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Queen reaches milestone - oldest British monarch

A combination of photographs shows Britain's Queen Elizabeth II in the royal carriage after she was crowned in June 1953 and last month after the State Opening of Parliament. A combination of photographs shows Britain's Queen Elizabeth II in the royal carriage after she was crowned in June 1953 and last month after the State Opening of Parliament. (INP/SHAUN CURRY/AFP/Getty Images)
Email|Print| Text size + By Jill Lawless
Associated Press / December 21, 2007

LONDON - Queen Elizabeth II became Britain's oldest-ever monarch yesterday, reaching a new milestone in a job she has held for more than a half century - one that comes with luxurious accommodation, long hours, and little chance of retirement.

Elizabeth, 81, passed the mark set by her great-great-grandmother Queen Victoria. Her son, Prince Charles, closed in on the title of longest-waiting heir to the throne.

Victoria was born on May 24, 1819, and lived for 81 years and 243 days. Buckingham Palace, calculating longevity down to the hour, said Elizabeth moved past her predecessor at about 5 p.m. (noon EST).

Palace officials said there would be no special events to mark the occasion, and the queen had no public appearances scheduled yesterday. She spent the day working quietly at home on paperwork.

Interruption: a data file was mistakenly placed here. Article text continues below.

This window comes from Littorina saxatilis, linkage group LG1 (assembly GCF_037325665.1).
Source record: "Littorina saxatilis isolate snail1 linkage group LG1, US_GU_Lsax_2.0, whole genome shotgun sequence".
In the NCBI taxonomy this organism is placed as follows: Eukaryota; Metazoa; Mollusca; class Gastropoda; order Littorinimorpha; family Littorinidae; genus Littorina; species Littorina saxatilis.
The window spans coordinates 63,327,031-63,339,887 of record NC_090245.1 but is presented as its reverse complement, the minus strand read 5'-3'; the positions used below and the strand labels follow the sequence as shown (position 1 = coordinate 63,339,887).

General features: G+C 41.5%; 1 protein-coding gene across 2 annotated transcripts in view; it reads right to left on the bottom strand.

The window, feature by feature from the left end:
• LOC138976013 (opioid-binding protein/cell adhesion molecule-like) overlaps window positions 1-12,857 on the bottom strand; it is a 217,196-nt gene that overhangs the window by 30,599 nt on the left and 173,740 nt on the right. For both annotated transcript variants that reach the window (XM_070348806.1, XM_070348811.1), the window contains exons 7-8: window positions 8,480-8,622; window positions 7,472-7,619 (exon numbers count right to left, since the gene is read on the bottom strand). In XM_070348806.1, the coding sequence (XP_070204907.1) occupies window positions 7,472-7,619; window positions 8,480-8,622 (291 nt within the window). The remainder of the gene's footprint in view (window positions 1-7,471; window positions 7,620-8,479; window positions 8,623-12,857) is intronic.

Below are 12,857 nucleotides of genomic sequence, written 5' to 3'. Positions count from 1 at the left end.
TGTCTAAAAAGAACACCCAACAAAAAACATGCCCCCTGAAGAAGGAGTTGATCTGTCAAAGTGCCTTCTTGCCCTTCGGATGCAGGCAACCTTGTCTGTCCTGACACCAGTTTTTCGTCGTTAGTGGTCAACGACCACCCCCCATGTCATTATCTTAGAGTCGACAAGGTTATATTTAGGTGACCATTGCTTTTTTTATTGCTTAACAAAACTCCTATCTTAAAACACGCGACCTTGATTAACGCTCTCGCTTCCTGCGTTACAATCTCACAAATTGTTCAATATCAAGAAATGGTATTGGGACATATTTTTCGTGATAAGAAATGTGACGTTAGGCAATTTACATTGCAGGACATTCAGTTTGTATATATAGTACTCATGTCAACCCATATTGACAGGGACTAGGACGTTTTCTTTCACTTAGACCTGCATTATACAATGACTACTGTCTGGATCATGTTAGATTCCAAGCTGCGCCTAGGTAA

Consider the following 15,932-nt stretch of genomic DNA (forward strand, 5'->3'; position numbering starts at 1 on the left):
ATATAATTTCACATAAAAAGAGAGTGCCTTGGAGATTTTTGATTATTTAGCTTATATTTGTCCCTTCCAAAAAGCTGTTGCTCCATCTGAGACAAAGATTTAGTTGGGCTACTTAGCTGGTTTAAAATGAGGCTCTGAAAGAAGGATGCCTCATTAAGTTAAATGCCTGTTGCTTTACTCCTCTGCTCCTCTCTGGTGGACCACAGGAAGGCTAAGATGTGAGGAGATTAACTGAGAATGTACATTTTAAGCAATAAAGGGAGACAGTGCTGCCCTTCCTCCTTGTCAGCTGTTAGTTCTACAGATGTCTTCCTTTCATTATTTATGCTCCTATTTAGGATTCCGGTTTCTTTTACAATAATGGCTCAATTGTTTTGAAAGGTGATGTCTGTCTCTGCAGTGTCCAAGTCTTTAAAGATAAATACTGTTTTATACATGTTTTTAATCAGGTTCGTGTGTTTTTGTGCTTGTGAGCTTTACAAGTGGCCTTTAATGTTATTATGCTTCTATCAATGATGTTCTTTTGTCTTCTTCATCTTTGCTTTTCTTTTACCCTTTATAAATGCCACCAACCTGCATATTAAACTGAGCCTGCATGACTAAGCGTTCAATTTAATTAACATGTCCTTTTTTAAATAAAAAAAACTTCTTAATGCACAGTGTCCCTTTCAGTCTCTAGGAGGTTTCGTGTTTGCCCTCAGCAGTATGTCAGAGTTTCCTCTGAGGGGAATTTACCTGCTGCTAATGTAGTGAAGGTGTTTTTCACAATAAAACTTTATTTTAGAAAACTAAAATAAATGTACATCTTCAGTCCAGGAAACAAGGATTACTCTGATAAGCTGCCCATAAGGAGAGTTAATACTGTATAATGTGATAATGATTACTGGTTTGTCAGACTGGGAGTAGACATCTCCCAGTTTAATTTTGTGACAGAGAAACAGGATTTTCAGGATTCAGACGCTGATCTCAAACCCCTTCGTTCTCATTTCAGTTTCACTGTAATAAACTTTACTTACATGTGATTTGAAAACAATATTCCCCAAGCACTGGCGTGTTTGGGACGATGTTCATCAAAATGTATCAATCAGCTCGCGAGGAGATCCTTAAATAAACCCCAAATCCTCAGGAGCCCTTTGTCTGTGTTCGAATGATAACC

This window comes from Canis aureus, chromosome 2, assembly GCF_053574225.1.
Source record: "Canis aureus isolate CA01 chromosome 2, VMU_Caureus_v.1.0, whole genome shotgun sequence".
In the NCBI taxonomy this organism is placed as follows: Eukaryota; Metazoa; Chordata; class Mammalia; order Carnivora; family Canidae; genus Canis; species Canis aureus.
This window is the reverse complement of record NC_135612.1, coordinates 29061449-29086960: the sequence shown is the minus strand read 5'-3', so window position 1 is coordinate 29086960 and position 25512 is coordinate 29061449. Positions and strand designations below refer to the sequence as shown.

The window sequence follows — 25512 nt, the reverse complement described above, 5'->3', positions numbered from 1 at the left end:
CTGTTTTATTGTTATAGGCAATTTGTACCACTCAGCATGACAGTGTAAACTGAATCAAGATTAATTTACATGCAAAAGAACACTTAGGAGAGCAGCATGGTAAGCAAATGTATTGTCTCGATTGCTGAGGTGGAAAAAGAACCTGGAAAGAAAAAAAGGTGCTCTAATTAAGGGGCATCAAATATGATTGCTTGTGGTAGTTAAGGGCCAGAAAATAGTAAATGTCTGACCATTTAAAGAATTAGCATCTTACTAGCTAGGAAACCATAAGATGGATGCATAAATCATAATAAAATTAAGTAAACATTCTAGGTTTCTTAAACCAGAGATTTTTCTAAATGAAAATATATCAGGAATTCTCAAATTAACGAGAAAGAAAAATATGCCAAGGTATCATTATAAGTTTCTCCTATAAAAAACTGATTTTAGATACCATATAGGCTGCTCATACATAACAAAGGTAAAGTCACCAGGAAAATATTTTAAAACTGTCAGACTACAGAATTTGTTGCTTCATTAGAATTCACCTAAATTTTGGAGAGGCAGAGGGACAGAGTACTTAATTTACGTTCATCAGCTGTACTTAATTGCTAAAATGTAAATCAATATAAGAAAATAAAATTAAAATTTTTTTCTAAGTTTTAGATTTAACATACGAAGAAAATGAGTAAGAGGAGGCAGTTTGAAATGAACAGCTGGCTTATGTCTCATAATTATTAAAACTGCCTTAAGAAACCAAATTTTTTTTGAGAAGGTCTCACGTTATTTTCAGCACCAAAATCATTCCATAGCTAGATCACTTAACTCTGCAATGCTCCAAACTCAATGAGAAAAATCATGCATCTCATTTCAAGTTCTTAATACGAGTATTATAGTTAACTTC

Royal historian Robert Lacey said the milestone would probably bring the queen "some quiet satisfaction."

"She is a modest person, never one for blowing her own trumpet, and I think that is one of the reasons for her success and longevity," Lacey said.

Elizabeth, who took the throne in 1952, is one of only five kings or queens since the 1066 Norman Conquest to reign for more than half a century. Currently the fourth longest-reigning English monarch, she would overtake King Henry III on March 5 and King George III in 2012.

On Sept. 9, 2015, she would pass Queen Victoria, who ruled for almost 64 years, as the longest-reigning British monarch.

Elizabeth can already claim to have been active longer than Victoria, who retreated from public life for more than a decade after the death of her husband, Prince Albert, in 1861.

Lacey said the queen could take credit for steering the monarchy through choppy waters in the late 20th century, when public approval plummeted after the divorces of three of Elizabeth's four children and the death of Charles's former wife, Princess Diana.

"Ten years ago the monarchy was in a very parlous state," Lacey said. Its survival "is down to the steadiness of the queen."

The queen's landmark means her eldest son is approaching his own record - the longest wait by an heir to the throne. Victoria's son became King Edward VII in 1901, aged just over 59 years and two months. Prince Charles turned 59 five weeks ago on Nov. 14.

The antimonarchist group Republic urged the queen to mark the milestone by giving up her job. Spokesman Graham Smith said her retirement would allow Britain to debate reforming its constitution to create a new head of state.

"Elizabeth Windsor is now 81, well past the normal age for retirement," Smith said.

Buckingham Palace has long said that the queen has no intention of abdicating in favor of her son.

She may have many years left in the job. Her mother died in 2002 at the age of 101.

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